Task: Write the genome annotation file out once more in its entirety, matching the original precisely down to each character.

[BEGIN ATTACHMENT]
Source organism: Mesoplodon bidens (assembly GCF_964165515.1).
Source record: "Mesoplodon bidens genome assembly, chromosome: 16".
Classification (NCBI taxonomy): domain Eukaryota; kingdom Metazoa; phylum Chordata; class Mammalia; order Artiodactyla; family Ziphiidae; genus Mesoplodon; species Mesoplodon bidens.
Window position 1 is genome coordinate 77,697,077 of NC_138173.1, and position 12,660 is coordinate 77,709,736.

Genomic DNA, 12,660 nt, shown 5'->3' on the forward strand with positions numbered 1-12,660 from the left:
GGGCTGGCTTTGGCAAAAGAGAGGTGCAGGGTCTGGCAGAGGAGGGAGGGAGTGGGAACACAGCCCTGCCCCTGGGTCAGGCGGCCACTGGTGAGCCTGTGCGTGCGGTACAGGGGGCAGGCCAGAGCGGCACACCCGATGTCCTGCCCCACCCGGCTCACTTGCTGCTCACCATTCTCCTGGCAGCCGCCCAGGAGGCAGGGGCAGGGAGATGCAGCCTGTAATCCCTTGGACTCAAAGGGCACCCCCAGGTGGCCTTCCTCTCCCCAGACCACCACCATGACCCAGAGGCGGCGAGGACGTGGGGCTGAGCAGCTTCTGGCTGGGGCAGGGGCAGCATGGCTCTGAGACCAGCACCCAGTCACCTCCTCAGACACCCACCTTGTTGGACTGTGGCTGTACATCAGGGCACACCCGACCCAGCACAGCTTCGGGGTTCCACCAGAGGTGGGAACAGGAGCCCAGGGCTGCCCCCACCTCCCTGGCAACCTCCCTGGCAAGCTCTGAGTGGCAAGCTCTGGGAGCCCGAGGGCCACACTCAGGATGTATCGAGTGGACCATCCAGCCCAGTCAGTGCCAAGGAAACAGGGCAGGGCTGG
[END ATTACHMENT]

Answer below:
Source organism: Mesoplodon bidens (assembly GCF_964165515.1).
Source record: "Mesoplodon bidens genome assembly, chromosome: 16".
Classification (NCBI taxonomy): domain Eukaryota; kingdom Metazoa; phylum Chordata; class Mammalia; order Artiodactyla; family Ziphiidae; genus Mesoplodon; species Mesoplodon bidens.
Window position 1 is genome coordinate 77,697,077 of NC_138173.1, and position 12,660 is coordinate 77,709,736.

Genomic DNA, 12,660 nt, shown 5'->3' on the forward strand with positions numbered 1-12,660 from the left:
GGGCTGGCTTTGGCAAAAGAGAGGTGCAGGGTCTGGCAGAGGAGGGAGGGAGTGGGAACACAGCCCTGCCCCTGGGTCAGGCGGCCACTGGTGAGCCTGTGCGTGCGGTACAGGGGGCAGGCCAGAGCGGCACACCCGATGTCCTGCCCCACCCGGCTCACTTGCTGCTCACCATTCTCCTGGCAGCCGCCCAGGAGGCAGGGGCAGGGAGATGCAGCCTGTAATCCCTTGGACTCAAAGGGCACCCCCAGGTGGCCTTCCTCTCCCCAGACCACCACCATGACCCAGAGGCGGCGAGGACGTGGGGCTGAGCAGCTTCTGGCTGGGGCAGGGGCAGCATGGCTCTGAGACCAGCACCCAGTCACCTCCTCAGACACCCACCTTGTTGGACTGTGGCTGTACATCAGGGCACACCCGACCCAGCACAGCTTCGGGGTTCCACCAGAGGTGGGAACAGGAGCCCAGGGCTGCCCCCACCTCCCTGGCAACCTCCCTGGCAAGCTCTGAGTGGCAAGCTCTGGGAGCCCGAGGGCCACACTCAGGATGTATCGAGTGGACCATCCAGCCCAGTCAGTGCCAAGGAAACAGGGCAGGGCTGG